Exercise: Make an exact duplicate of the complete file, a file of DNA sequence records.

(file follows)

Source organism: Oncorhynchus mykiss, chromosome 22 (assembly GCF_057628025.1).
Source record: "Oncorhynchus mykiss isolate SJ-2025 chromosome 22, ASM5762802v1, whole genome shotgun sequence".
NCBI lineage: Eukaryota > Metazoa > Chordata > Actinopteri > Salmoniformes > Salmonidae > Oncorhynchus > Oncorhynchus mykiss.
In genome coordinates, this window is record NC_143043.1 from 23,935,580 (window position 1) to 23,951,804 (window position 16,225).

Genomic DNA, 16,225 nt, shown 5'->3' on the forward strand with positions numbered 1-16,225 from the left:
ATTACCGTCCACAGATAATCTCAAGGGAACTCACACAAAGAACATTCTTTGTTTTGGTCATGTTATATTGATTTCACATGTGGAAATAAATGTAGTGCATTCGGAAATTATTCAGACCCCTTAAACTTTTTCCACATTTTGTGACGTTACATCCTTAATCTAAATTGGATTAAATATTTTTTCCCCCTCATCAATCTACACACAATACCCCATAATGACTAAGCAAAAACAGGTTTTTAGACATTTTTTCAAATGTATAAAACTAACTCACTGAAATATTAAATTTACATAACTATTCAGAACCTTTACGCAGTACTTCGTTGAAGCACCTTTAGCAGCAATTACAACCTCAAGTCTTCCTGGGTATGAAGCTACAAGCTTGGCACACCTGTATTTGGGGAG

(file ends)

Source organism: Oncorhynchus mykiss, chromosome 22 (assembly GCF_057628025.1).
Source record: "Oncorhynchus mykiss isolate SJ-2025 chromosome 22, ASM5762802v1, whole genome shotgun sequence".
NCBI lineage: Eukaryota > Metazoa > Chordata > Actinopteri > Salmoniformes > Salmonidae > Oncorhynchus > Oncorhynchus mykiss.
In genome coordinates, this window is record NC_143043.1 from 23,935,580 (window position 1) to 23,951,804 (window position 16,225).

Genomic DNA, 16,225 nt, shown 5'->3' on the forward strand with positions numbered 1-16,225 from the left:
ATTACCGTCCACAGATAATCTCAAGGGAACTCACACAAAGAACATTCTTTGTTTTGGTCATGTTATATTGATTTCACATGTGGAAATAAATGTAGTGCATTCGGAAATTATTCAGACCCCTTAAACTTTTTCCACATTTTGTGACGTTACATCCTTAATCTAAATTGGATTAAATATTTTTTCCCCCTCATCAATCTACACACAATACCCCATAATGACTAAGCAAAAACAGGTTTTTAGACATTTTTTCAAATGTATAAAACTAACTCACTGAAATATTAAATTTACATAACTATTCAGAACCTTTACGCAGTACTTCGTTGAAGCACCTTTAGCAGCAATTACAACCTCAAGTCTTCCTGGGTATGAAGCTACAAGCTTGGCACACCTGTATTTGGGGAG